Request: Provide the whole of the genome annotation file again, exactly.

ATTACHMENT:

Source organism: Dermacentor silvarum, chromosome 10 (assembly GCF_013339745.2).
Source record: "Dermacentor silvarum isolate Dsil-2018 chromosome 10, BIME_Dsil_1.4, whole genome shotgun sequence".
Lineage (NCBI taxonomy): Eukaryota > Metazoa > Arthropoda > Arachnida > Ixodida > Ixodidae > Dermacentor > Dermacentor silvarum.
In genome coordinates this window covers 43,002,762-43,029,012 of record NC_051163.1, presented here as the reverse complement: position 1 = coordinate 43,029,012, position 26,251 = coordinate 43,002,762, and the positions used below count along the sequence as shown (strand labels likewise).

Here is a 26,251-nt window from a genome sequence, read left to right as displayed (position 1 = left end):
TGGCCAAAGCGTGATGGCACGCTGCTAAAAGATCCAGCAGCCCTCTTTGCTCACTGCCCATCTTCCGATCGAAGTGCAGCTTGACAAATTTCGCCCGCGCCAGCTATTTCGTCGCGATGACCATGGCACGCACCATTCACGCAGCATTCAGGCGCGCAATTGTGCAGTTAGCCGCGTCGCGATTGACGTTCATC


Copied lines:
Source organism: Dermacentor silvarum, chromosome 10 (assembly GCF_013339745.2).
Source record: "Dermacentor silvarum isolate Dsil-2018 chromosome 10, BIME_Dsil_1.4, whole genome shotgun sequence".
Lineage (NCBI taxonomy): Eukaryota > Metazoa > Arthropoda > Arachnida > Ixodida > Ixodidae > Dermacentor > Dermacentor silvarum.
In genome coordinates this window covers 43,002,762-43,029,012 of record NC_051163.1, presented here as the reverse complement: position 1 = coordinate 43,029,012, position 26,251 = coordinate 43,002,762, and the positions used below count along the sequence as shown (strand labels likewise).

Here is a 26,251-nt window from a genome sequence, read left to right as displayed (position 1 = left end):
TGGCCAAAGCGTGATGGCACGCTGCTAAAAGATCCAGCAGCCCTCTTTGCTCACTGCCCATCTTCCGATCGAAGTGCAGCTTGACAAATTTCGCCCGCGCCAGCTATTTCGTCGCGATGACCATGGCACGCACCATTCACGCAGCATTCAGGCGCGCAATTGTGCAGTTAGCCGCGTCGCGATTGACGTTCATC